Sir Groovy Offers Fast-Track Music Licensing for TV and Movie Producers

Sir Groovy, a just-launched iTunes-like music store, lets TV and movie producers browse a library of pre-approved songs they can license and use in their media. Instead of first choosing a song and then securing a license to use it, producers can now fast-track the process with considerably less cost by browsing the library's pre-approved songs. The site has been in R&D for several years, according to Variety.

Sir Groovy

Naturally, there's a catch. Sir Groovy isn't the first outlet to conceive of a library of license-ready media—stock image companies like Getty have been doing it for years. And as anyone who's used Getty can attest, there's always the chance that the photo (or song) you pick ends up being featured in a competing product, and that consumers catch on to the fact that it's pre-selected. It's equivalent to showing up at the prom and seeing someone else mirroring your outfit: embarrassing.

Still, for upstart or pilot projects that don't have the budget or the time for a drawn out licensing courtship, it could be a boon. Learn more about opening a Sir Groovy account here.

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  • Rebecca Cohen

    I'm happy to see Sir Groovy all over the press lately. Companies like Sir Groovy, Getty and Rumblefish are really breaking some boundaries as far as connecting the artists directly with development executives at Studios and Networks. It's good to see that licensing music is finally becoming less complicated; it’s easier now than it has ever been to license music, and with album sales at record lows an artist being able to actually make some money in music is important and good for the industry.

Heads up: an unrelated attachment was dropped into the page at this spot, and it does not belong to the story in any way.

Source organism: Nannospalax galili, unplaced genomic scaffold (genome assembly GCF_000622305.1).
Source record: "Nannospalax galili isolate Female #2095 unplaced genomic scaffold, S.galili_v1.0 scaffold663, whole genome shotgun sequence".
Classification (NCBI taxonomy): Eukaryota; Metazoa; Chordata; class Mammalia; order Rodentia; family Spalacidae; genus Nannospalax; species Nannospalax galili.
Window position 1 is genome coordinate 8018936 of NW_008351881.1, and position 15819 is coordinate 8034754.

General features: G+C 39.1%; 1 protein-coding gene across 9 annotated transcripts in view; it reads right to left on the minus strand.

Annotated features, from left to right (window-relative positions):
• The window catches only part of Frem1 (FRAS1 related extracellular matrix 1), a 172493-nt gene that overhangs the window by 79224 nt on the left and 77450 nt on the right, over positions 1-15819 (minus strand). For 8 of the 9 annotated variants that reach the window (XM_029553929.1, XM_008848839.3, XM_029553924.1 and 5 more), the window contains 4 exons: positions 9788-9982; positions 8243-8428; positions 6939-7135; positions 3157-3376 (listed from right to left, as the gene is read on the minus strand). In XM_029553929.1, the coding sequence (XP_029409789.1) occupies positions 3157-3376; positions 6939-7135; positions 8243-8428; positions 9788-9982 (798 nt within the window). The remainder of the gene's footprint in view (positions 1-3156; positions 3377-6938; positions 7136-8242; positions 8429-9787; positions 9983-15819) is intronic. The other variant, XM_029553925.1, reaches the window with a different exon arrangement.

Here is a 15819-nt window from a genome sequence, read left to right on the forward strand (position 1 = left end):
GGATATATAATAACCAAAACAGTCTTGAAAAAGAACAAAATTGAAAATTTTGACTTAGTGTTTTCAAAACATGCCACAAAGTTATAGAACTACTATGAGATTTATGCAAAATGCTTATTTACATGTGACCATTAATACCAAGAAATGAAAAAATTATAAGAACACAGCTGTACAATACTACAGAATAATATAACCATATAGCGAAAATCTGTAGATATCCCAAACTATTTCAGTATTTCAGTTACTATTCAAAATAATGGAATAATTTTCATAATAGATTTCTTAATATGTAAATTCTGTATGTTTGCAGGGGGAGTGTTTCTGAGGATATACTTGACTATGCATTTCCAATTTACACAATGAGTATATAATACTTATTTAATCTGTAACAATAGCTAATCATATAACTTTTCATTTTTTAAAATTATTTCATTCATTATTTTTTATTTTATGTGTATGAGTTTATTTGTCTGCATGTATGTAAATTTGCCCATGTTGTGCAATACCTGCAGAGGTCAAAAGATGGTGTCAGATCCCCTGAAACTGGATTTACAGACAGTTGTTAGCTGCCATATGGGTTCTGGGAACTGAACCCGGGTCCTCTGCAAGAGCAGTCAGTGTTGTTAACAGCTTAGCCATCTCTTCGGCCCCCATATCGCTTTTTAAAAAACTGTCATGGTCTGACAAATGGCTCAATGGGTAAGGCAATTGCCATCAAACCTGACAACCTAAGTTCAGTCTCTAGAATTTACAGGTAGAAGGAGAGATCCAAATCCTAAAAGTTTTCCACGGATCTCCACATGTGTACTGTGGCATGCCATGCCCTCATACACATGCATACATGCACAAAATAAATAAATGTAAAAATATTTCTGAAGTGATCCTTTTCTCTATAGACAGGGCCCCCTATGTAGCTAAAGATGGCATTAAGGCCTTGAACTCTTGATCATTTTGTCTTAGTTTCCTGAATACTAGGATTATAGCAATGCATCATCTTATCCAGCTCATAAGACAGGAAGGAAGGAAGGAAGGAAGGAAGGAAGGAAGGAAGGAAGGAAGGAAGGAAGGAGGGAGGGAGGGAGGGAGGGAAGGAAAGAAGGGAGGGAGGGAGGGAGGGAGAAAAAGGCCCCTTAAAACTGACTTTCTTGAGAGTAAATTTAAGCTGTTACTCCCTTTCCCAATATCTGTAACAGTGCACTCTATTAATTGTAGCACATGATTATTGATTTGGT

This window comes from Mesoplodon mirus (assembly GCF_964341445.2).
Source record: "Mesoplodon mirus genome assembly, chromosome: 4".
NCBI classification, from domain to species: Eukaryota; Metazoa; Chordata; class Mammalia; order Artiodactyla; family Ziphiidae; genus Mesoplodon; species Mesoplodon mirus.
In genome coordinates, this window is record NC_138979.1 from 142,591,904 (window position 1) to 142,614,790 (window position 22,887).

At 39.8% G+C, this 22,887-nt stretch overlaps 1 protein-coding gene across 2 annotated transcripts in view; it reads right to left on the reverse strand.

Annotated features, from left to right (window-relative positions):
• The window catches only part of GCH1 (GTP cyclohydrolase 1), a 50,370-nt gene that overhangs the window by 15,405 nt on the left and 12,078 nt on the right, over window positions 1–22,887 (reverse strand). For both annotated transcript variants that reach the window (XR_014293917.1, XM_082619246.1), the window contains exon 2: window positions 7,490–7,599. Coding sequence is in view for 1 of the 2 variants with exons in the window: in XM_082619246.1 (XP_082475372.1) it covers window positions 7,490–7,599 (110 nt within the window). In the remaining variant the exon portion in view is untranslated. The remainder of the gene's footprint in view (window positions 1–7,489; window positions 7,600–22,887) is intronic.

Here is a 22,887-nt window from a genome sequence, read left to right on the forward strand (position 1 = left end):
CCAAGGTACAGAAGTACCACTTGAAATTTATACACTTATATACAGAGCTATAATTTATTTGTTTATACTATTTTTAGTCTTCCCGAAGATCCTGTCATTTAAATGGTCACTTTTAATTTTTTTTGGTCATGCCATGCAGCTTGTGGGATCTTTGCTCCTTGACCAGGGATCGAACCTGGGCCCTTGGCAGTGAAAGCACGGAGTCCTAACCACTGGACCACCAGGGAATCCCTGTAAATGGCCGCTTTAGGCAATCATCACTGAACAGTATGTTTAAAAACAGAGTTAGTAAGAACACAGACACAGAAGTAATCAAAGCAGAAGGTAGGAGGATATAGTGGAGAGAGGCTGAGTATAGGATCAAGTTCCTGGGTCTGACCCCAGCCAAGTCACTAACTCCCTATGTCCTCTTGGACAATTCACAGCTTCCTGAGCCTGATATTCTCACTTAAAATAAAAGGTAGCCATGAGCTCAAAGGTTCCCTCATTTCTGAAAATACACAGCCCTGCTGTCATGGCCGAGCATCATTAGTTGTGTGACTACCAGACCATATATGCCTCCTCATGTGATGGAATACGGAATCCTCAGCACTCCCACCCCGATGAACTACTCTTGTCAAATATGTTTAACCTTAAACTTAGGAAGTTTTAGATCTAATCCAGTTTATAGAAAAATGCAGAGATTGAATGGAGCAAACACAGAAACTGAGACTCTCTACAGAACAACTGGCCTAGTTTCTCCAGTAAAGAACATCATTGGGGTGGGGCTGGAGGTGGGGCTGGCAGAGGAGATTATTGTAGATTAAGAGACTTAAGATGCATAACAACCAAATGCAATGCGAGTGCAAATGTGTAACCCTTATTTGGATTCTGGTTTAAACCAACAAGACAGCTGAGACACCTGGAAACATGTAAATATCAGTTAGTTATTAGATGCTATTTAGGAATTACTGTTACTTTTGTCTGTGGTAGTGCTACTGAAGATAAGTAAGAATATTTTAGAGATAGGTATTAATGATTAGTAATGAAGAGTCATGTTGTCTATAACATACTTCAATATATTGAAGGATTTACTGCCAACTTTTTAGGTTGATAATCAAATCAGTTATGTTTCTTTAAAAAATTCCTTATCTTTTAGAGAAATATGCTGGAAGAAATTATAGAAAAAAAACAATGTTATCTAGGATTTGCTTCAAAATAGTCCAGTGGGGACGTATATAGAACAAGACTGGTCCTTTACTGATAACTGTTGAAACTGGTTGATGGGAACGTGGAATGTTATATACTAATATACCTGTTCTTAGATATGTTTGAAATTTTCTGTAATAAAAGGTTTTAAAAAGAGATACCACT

I met Sir Groovy's founder Guilherme Campellon at a movie Premiere last year and he seemed very enthusiastic about developing this platform. I think it's great that artists can sign up for these types of services and count on the companies to provide them with an alternative source of income. Extra cash adds up, I know a band who is signed to Pump (Getty), and from what I hear they are actually making quite a lot of money on the system.

    It's not just licensing revenues, the exposure a band gets from being on a film or on a TV show is tremendous and of course media exposure often translates into more iTunes downloads, more CD sales etc... I read an article on Billboard a few months back pointing out how Joe Cuello and his team at MTV, trough at deal with Epic's Charlie Walk placed the then fairly unknown band White Tie Affair on one episode of "The Hills" and just out of that one song placement White Tie Affair's album increased in sales a 2000% ! It's quite shocking.

    Great Article! :)